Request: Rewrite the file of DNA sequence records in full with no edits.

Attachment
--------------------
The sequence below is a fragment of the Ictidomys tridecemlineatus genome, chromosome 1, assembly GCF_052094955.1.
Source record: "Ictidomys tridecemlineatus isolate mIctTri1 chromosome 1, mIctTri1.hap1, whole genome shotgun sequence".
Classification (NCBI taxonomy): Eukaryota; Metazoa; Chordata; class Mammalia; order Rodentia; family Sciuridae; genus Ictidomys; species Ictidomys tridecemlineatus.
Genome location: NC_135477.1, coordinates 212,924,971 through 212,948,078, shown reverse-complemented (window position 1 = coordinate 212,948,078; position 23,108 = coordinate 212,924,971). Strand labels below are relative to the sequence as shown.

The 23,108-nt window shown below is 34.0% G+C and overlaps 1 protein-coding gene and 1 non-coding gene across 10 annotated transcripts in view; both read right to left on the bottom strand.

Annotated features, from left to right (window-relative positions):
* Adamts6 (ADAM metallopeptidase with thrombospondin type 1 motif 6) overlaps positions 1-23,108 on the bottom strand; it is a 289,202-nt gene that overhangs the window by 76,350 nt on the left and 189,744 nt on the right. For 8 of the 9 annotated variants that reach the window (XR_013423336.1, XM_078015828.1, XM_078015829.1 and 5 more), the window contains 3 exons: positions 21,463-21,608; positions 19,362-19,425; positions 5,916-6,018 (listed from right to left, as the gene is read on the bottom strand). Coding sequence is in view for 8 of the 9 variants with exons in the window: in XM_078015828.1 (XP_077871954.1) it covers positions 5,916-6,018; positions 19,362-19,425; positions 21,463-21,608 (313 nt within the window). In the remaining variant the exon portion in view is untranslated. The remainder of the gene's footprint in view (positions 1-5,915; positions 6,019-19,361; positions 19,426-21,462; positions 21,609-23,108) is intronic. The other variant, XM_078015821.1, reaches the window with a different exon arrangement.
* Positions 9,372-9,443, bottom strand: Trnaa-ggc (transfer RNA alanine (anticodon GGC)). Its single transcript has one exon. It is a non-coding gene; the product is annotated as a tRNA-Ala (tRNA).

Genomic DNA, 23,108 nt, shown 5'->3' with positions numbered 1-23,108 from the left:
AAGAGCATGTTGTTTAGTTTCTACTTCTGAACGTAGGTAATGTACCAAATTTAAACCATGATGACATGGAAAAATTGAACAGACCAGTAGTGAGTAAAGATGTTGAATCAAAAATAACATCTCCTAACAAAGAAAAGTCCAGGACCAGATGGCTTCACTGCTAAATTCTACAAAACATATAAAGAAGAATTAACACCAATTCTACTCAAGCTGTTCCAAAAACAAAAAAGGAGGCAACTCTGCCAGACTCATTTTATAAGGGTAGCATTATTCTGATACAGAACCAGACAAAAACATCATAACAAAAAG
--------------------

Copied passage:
The sequence below is a fragment of the Ictidomys tridecemlineatus genome, chromosome 1, assembly GCF_052094955.1.
Source record: "Ictidomys tridecemlineatus isolate mIctTri1 chromosome 1, mIctTri1.hap1, whole genome shotgun sequence".
Classification (NCBI taxonomy): Eukaryota; Metazoa; Chordata; class Mammalia; order Rodentia; family Sciuridae; genus Ictidomys; species Ictidomys tridecemlineatus.
Genome location: NC_135477.1, coordinates 212,924,971 through 212,948,078, shown reverse-complemented (window position 1 = coordinate 212,948,078; position 23,108 = coordinate 212,924,971). Strand labels below are relative to the sequence as shown.

The 23,108-nt window shown below is 34.0% G+C and overlaps 1 protein-coding gene and 1 non-coding gene across 10 annotated transcripts in view; both read right to left on the bottom strand.

Annotated features, from left to right (window-relative positions):
* Adamts6 (ADAM metallopeptidase with thrombospondin type 1 motif 6) overlaps positions 1-23,108 on the bottom strand; it is a 289,202-nt gene that overhangs the window by 76,350 nt on the left and 189,744 nt on the right. For 8 of the 9 annotated variants that reach the window (XR_013423336.1, XM_078015828.1, XM_078015829.1 and 5 more), the window contains 3 exons: positions 21,463-21,608; positions 19,362-19,425; positions 5,916-6,018 (listed from right to left, as the gene is read on the bottom strand). Coding sequence is in view for 8 of the 9 variants with exons in the window: in XM_078015828.1 (XP_077871954.1) it covers positions 5,916-6,018; positions 19,362-19,425; positions 21,463-21,608 (313 nt within the window). In the remaining variant the exon portion in view is untranslated. The remainder of the gene's footprint in view (positions 1-5,915; positions 6,019-19,361; positions 19,426-21,462; positions 21,609-23,108) is intronic. The other variant, XM_078015821.1, reaches the window with a different exon arrangement.
* Positions 9,372-9,443, bottom strand: Trnaa-ggc (transfer RNA alanine (anticodon GGC)). Its single transcript has one exon. It is a non-coding gene; the product is annotated as a tRNA-Ala (tRNA).

Genomic DNA, 23,108 nt, shown 5'->3' with positions numbered 1-23,108 from the left:
AAGAGCATGTTGTTTAGTTTCTACTTCTGAACGTAGGTAATGTACCAAATTTAAACCATGATGACATGGAAAAATTGAACAGACCAGTAGTGAGTAAAGATGTTGAATCAAAAATAACATCTCCTAACAAAGAAAAGTCCAGGACCAGATGGCTTCACTGCTAAATTCTACAAAACATATAAAGAAGAATTAACACCAATTCTACTCAAGCTGTTCCAAAAACAAAAAAGGAGGCAACTCTGCCAGACTCATTTTATAAGGGTAGCATTATTCTGATACAGAACCAGACAAAAACATCATAACAAAAAG